Friday, April 23, 2021

India flight ban arrived just hours after Health Canada implied it was pointless

Health Canada had a hell of a month last week. Its top docs and the minister responsible tried their best, over and over, to pooh-pooh any emergency measures to prevent or at least slow the B.1.617 COVID-19 variant’s arrival on Canadian shores from India, where cases are soaring. Not for the first time over the past year, they looked foolish. (As it turns out, the variant has already been here for weeks.)

In recent weeks there have been 13 flights from Delhi to Toronto, and seven to Vancouver. Pretty much all of them wound up on the federal government’s list of “international flights with confirmed COVID-19 cases.”  On Wednesday, British Columbia announced it had found 39 cases of the strain as of April 4, but hadn’t bothered flagging them. (B.1.617 is not yet listed as a “variant of concern” on Health Canada’s daily epidemiological report.) Also on Wednesday, Quebec announced it had found its first case.

And then, late on Thursday, the government went ahead and banned flights from India and Pakistan. At this point, “foolish” doesn’t even begin to cover it. On Friday, Public Health Ontario announced it had detected 36 cases of the strain “in the last few days. At this point, “foolish” doesn’t even begin to cover it.

Let’s consider the arguments. “The challenge with country-by-country approaches is COVID spreads in ways that we can see, and ways that we can’t,” Health Minister Patty Hajdu told the Toronto Sun. “The safest thing for Canadians is to have a universal approach that requires scrutiny at the border.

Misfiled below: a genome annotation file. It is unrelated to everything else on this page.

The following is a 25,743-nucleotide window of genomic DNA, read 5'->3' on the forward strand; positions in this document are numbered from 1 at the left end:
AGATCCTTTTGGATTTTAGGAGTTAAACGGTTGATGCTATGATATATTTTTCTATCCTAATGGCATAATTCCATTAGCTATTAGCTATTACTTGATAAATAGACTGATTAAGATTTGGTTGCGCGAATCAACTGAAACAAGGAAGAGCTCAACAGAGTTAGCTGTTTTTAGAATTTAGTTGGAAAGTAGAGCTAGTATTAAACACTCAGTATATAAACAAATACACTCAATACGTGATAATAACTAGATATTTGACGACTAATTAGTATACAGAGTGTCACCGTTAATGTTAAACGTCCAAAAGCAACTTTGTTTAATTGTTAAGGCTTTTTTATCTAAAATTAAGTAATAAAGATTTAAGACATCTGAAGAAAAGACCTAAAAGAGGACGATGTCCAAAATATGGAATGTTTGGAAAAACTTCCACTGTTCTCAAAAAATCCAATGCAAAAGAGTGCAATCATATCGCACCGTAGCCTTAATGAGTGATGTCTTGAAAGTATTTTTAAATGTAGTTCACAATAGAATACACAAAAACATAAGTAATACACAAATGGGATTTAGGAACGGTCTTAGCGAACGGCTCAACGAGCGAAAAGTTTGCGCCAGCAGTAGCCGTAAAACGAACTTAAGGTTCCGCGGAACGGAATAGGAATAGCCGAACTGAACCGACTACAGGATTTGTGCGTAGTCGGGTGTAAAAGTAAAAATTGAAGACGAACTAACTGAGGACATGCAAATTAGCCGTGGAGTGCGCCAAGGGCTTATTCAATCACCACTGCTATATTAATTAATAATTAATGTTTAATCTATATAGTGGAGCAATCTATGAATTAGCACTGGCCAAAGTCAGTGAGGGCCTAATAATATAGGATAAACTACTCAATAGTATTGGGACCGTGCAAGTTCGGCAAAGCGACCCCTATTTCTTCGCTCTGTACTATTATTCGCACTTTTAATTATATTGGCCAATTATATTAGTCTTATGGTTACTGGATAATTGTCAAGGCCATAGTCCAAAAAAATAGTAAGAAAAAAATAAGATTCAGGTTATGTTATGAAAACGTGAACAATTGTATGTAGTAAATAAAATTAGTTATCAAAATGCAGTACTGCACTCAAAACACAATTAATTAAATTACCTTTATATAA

If the “scrutiny” in question were compellingly designed and proven effective, that might be true. It is neither, so it isn’t: Obviously a flight from India is orders of magnitude more risky than one from Taiwan, which is nearly COVID-free. Without banning flights entirely, we could have implemented a proper 14-day enforced quarantine weeks ago to fend off this not-yet-understood new variant, and it might have made a difference. But that has not been the Canadian way.

“(On) India we’ll be doing further analysis,” Chief Public Health Officer Dr. Theresa Tam said on Wednesday, “We’ll be doing that risk assessment again and using the data we have now collected at the border to inform our next steps.”

Clearly, time was not of the essence.

On Thursday Dr. Howard Njoo, Tam’s deputy, wondered aloud at the point of it all. “It’s nearly impossible to stop viruses from spreading because borders are artificial things,” he told reporters, hours before the flight ban came down. “If you have a natural barrier like mountains or an ocean it’s different, but in Canada, with the land border, it’s easy.”

23/04/21 Chris Selley/National Post

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